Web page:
Surprise, surprise–the Republicans are getting away with a filibuster of the financial oversight bill. Democrats have not been able to get enough votes to fight the filibuster, and manyAmerican companies have lobbyists devoted to fighting the bill.
Far afield from Wall Street, the intense debate over the overhaul of financial regulations by Congress is attracting some unlikely but powerful players. More than 130 companies from the manufacturing, retail and service sectors have retained high-powered lobbyists to weigh in on, and often oppose, the regulatory system being debated this week in Washington, according to an analysis of lobbying records by The New York Times.
Many of the lobbyist come from companies that are not from Goldman Sachs and other financial companies who’s behaviors are responsible for the popular support of the bill. The problem is that the legislation–so far–is so loosely defined that many companies are afraid the final bill could include limits to how they finance what they do.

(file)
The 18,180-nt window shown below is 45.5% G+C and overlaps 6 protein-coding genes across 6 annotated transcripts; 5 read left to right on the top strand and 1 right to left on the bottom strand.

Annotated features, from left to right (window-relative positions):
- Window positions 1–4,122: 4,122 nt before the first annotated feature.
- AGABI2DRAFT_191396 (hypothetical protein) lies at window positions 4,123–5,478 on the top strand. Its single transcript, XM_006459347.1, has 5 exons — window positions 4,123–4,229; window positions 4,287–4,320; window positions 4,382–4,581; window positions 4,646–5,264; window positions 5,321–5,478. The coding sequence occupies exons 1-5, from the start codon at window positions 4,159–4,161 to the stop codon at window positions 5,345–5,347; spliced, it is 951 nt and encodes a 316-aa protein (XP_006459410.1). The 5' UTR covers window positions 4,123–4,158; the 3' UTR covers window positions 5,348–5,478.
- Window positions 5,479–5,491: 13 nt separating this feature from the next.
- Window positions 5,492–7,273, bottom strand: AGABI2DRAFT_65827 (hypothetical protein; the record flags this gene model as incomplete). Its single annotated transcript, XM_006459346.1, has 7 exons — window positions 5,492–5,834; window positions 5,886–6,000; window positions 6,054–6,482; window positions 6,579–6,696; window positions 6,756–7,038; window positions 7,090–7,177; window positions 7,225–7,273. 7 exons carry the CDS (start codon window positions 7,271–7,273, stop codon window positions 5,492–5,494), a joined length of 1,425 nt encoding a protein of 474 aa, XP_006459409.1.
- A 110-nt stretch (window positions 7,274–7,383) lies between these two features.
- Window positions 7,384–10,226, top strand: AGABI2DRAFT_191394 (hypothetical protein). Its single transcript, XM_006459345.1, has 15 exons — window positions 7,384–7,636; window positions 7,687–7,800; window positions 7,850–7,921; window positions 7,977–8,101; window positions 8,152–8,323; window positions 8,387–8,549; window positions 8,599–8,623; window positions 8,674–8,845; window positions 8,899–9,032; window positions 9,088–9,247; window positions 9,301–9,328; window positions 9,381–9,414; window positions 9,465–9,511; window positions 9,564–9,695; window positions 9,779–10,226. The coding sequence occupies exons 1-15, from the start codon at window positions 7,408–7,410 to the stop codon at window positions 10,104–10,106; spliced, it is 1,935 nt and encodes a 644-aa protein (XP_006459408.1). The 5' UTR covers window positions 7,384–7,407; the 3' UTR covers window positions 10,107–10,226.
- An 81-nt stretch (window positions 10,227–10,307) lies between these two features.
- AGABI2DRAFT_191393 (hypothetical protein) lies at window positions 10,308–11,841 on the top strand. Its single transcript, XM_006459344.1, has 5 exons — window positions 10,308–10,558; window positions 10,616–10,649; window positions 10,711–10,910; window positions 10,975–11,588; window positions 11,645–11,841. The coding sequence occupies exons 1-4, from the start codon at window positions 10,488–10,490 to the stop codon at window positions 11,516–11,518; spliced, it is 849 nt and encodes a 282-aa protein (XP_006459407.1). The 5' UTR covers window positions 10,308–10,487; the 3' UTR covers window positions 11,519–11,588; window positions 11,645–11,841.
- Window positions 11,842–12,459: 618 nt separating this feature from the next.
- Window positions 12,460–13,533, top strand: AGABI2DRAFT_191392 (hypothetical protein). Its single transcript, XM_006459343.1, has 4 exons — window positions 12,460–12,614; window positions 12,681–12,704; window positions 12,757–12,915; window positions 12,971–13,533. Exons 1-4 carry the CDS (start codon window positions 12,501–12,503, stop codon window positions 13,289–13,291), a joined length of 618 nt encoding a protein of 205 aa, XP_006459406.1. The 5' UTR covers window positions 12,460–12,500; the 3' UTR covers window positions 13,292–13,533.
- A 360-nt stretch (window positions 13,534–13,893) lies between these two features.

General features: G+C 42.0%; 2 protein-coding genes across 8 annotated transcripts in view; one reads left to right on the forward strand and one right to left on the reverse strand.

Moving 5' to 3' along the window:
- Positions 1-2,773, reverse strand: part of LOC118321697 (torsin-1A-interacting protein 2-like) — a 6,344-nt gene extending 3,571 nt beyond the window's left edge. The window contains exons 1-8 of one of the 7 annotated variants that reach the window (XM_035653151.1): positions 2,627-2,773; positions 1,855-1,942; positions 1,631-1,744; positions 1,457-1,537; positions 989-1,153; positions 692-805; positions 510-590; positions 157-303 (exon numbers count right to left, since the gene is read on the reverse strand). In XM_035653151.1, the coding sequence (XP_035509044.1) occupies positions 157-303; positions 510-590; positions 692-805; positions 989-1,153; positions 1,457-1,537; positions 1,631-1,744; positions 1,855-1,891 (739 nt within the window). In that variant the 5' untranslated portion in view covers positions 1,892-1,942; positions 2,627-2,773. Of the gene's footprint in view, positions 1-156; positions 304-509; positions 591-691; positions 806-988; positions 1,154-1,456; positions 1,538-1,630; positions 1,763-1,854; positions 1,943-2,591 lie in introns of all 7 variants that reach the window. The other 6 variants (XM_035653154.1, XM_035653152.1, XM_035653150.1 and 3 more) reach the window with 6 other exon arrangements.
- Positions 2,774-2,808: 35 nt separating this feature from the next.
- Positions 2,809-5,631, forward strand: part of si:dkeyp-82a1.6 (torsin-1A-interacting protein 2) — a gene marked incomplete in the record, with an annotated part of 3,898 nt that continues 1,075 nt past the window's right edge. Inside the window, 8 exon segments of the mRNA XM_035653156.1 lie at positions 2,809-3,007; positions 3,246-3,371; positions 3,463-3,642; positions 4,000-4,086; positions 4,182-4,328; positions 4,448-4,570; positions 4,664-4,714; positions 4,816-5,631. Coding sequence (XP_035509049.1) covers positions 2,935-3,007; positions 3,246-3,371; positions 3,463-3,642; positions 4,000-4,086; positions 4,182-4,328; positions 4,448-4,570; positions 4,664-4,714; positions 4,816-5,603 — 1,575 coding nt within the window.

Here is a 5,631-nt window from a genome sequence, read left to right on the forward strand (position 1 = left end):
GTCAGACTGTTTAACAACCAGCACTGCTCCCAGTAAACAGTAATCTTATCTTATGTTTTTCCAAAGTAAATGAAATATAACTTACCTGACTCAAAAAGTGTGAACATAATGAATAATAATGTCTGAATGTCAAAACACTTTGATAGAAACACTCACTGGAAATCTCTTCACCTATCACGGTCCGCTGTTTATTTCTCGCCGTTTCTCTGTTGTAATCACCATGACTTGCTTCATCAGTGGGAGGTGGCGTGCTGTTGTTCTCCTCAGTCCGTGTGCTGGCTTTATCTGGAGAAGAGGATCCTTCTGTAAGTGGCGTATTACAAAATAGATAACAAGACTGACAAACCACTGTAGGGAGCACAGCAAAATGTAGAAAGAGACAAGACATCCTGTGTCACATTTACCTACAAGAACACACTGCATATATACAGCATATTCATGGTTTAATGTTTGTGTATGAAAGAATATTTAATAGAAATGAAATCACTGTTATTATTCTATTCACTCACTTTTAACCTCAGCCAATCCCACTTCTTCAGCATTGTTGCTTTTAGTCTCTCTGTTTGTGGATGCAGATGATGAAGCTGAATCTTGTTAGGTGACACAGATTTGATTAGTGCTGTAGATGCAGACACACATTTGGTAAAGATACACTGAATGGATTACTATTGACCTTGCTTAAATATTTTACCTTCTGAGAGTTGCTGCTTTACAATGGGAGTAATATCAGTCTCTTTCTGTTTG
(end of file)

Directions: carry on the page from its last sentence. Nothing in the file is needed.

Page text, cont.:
Examples–Harley Davidson does not want restrictions on how they arrange loans for the purchase of their motorbikes. Mars does not want to lose its ability to dabble in the derivatives markets for cheap sugar and chocolate.
Economically, it is probably best if there is some intervention early on, leading to a better defined bill and the restrictions that will be imposed. Politically, this is very visible evidence of the power big business has over the legislative process in the US capital.
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